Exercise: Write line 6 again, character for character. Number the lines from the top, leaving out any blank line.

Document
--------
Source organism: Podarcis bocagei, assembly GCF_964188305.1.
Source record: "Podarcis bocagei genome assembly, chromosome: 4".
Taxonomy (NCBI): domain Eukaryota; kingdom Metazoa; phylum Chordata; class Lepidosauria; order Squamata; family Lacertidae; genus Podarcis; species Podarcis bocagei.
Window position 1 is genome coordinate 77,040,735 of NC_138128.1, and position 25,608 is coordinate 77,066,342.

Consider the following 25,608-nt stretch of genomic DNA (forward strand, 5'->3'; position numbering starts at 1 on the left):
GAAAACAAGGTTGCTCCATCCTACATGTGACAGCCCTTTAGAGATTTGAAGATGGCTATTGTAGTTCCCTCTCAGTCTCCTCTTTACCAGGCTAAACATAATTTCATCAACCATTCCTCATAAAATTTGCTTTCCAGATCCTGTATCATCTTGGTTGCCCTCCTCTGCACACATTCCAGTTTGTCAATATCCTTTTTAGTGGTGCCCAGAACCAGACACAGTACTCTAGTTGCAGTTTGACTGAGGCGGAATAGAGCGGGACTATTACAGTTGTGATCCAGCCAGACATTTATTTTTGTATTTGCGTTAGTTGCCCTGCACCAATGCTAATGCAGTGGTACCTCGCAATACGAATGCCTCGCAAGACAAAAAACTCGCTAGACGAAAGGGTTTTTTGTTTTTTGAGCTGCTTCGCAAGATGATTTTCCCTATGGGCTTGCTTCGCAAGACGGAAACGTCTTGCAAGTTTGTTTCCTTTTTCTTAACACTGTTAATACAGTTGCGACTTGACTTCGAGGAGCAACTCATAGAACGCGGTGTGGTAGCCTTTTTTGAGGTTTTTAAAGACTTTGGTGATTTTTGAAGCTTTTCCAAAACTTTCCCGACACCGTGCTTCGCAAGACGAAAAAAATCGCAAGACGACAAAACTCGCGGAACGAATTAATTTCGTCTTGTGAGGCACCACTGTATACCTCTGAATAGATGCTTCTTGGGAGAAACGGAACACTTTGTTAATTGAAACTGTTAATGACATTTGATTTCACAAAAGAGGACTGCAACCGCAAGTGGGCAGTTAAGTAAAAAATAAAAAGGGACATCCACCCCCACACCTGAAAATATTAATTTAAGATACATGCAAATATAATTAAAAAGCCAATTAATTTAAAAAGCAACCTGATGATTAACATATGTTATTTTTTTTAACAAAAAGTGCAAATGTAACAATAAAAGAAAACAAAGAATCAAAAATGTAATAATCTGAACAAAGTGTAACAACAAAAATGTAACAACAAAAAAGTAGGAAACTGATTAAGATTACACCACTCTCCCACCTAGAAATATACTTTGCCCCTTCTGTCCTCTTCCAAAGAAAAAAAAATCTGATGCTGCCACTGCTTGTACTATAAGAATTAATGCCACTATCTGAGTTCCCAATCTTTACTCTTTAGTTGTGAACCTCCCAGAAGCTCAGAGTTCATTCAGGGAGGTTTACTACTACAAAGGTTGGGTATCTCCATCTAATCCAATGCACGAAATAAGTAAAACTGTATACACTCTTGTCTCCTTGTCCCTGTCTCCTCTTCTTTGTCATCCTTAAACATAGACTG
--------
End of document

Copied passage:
GAAAACAAGGTTGCTCCATCCTACATGTGACAGCCCTTTAGAGATTTGAAGATGGCTATTGTAGTTCCCTCTCAGTCTCCTCTTTACCAGGCTAAACATAATTTCATCAACCATTCCTCATAAAATTTGCTTTCCAGATCCTGTATCATCTTGGTTGCCCTCCTCTGCACACATTCCAGTTTGTCAATATCCTTTTTAGTGGTGCCCAGAACCAGACACAGTACTCTAGTTGCAGTTTGACTGAGGCGGAATAGAGCGGGACTATTACAGTTGTGATCCAGCCAGACATTTATTTTTGTATTTGCGTTAGTTGCCCTGCACCAATGCTAATGCAGTGGTACCTCGCAATACGAATGCCTCGCAAGACAAAAAACTCGCTAGACGAAAGGGTTTTTTGTTTTTTGAGCTGCTTCGCAAGATGATTTTCCCTATGGGCTTGCTTCGCAAGACGGAAACGTCTTGCAAGTTTGTTTCCTTTTTCTTAACACTGTTAATACAGTTGCGACTTGACTTCGAGGAGCAACTCATAGAACGCGGTGTGGTAGCCTTTTTTGAGGTTTTTAAAGACTTTGGTGATTTTTGAAGCTTTTCCAAAACTTTCCCGACACCGTGCTTCGCAAGACGAAAAAAATCGCAAGACGACAAAACTCGCGGAACGAATTAATTTCGTCTTGTGAGGCACCACTGTATACCTCTGAATAGATGCTTCTTGGGAGAAACGGAACACTTTGTTAATTGAAACTGTTAATGACATTTGATTTCACAAAAGAGGACTGCAACCGCAAGTGGGCAGTTAAGTAAAAAATAAAAAGGGACATCCACCCCCACACCTGAAAATATTAATTTAAGATACATGCAAATATAATTAAAAAGCCAATTAATTTAAAAAGCAACCTGATGATTAACATATGTTATTTTTTTTAACAAAAAGTGCAAATGTAACAATAAAAGAAAACAAAGAATCAAAAATGTAATAATCTGAACAAAGTGTAACAACAAAAATGTAACAACAAAAAAGTAGGAAACTGATTAAGATTACACCACTCTCCCACCTAGAAATATACTTTGCCCCTTCTGTCCTCTTCCAAAGAAAAAAAAATCTGATGCTGCCACTGCTTGTACTATAAGAATTAATGCCACTATCTGAGTTCCCAATCTTTACTCTTTAGTTGTGAACCTCCCAGAAGCTCAGAGTTCATTCAGGGAGGTTTACTACTACAAAGGTTGGGTATCTCCATCTAATCCAATGCACGAAATAAGTAAAACTGTATACACTCTTGTCTCCTTGTCCCTGTCTCCTCTTCTTTGTCATCCTTAAACATAGACTG